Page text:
(As a paragon, see Over my dead (gorgeous) body by Nilpaurion Felagund. The thread, at large, has it's source in the choice of the screenname made on 04-01-2003 (supposedly), when he joined the Downs. I.e. - have Louis Ortal not had made 'son of Finrod' choice of his online name, would he occupy himself choosing his imagined location with such a precision and attention to detail now, two years thence? Would discussion of tombs and burials arise at all?

The influence goes both ways )

***

All things said, can anyone still be 100% sure GL, apart from time online when he is either H-I or Roggie, does not entertain himself sawing people in his basement? (God forbid and save from, of course, that being theoretical supposition. Still more GL has no basement at his disposal. But suppose he would have had?)

***

And a conclusion: the longer one pretends to be some kind of a person, the stronger is the chance of his/her actual becoming that kind of person. George Lashkhi has now more of HerenIstarion about him than he himself could have imagined on September 2000, when the name was chosen almost accidentally.

Are not we all almost like dungeonmasters driving and being driven by one, mostly beloved, paid heed to, but still a character online?
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Old 04-04-2005, 09:23 AM   #102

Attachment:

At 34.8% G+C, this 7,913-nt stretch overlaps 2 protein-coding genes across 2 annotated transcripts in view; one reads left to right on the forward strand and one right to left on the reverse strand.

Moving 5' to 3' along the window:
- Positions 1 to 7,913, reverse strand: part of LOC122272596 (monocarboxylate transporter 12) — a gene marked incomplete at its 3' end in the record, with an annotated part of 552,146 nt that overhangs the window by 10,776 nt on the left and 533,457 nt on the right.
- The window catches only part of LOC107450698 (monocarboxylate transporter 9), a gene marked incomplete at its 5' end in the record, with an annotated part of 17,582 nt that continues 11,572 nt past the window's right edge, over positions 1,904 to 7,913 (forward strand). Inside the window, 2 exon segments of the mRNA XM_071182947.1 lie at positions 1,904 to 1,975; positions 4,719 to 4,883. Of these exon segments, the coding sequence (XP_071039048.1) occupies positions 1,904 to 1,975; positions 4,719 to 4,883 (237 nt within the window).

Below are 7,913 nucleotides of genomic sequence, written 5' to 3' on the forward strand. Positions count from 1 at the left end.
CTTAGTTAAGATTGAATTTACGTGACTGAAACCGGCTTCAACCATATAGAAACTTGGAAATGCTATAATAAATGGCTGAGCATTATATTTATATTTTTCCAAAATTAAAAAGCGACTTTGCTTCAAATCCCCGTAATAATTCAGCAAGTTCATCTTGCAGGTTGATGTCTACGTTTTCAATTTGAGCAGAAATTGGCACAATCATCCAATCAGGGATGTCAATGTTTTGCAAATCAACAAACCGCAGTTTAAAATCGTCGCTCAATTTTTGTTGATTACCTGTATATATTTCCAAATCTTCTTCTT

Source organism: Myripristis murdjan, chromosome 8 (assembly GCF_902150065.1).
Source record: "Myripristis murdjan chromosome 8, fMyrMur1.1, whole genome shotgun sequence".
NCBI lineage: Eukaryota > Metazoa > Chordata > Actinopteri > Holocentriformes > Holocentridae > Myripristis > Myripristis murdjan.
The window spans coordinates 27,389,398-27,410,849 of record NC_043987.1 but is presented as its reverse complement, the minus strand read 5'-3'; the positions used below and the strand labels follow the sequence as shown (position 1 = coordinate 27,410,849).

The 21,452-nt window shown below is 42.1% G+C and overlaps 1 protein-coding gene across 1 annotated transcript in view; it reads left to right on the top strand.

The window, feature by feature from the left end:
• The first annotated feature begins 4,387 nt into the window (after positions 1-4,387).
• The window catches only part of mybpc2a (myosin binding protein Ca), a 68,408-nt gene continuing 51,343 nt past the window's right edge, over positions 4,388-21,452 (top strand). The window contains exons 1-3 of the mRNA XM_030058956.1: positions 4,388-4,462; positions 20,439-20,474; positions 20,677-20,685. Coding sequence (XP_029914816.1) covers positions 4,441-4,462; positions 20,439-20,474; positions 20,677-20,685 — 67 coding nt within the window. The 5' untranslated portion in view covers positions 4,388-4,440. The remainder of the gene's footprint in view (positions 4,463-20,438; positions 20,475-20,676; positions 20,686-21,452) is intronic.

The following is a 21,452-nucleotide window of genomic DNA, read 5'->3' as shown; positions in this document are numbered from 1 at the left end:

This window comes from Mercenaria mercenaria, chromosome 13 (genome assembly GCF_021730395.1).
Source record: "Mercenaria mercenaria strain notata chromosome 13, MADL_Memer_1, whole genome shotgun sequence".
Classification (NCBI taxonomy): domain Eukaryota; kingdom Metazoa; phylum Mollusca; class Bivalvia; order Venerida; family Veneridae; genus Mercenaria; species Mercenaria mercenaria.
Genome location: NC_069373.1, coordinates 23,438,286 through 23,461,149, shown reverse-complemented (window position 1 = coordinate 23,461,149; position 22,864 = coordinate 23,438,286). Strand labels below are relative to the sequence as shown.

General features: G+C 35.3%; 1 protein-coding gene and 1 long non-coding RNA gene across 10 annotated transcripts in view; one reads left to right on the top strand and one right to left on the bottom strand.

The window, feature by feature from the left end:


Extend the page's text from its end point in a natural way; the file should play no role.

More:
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A Fascinating Topic

HerenIstarion wrote:
Quote:
But physical guises are replaced with guise of words. And words may give rise to preconceptions likewise.
Indeed; hence my point that "the language into which we must translate our thoughts before we share them can often be cumbersome."

Quote:
Besides, physical 'guises' are as much a guise as the means of communication? Gestures, smiles, wink of an eye can make a better impression, emotional message may be of more importance at certain moments than 'bare' words, transfer of information, or 'meaning'?
All right, we lose winks and facial expressions and all manner of non-verbal communication. Have we really lost that much? Good riddance to them, I say! Sure, in some cases these things are truly communicative. A sarcastic tone of voice certainly carries a piece of "code" without which the intended message could not be correctly deciphered. So again, there is a problem with translating thoughts into mere words; certain physical aids to that process (e.g. tone of voice) are lost when we switch to words alone. But I think words alone are more expressive than they are sometimes given credit for being. Sarcasm can in fact be translated into words, with the proper phrasing and perhaps italicization. The whole medium of literature, in fact, is dependent on the notion that ideas can be accurately translated into words.

Further, I'd say that a lot of non-verbal communication is not really communication at all. A lot of it simply transmits no information, no meaning. If you're interested in acting out stereotyped social behavior patterns then perhaps these things are important; if you're interested in sharing ideas then I say words are at present the best we can do.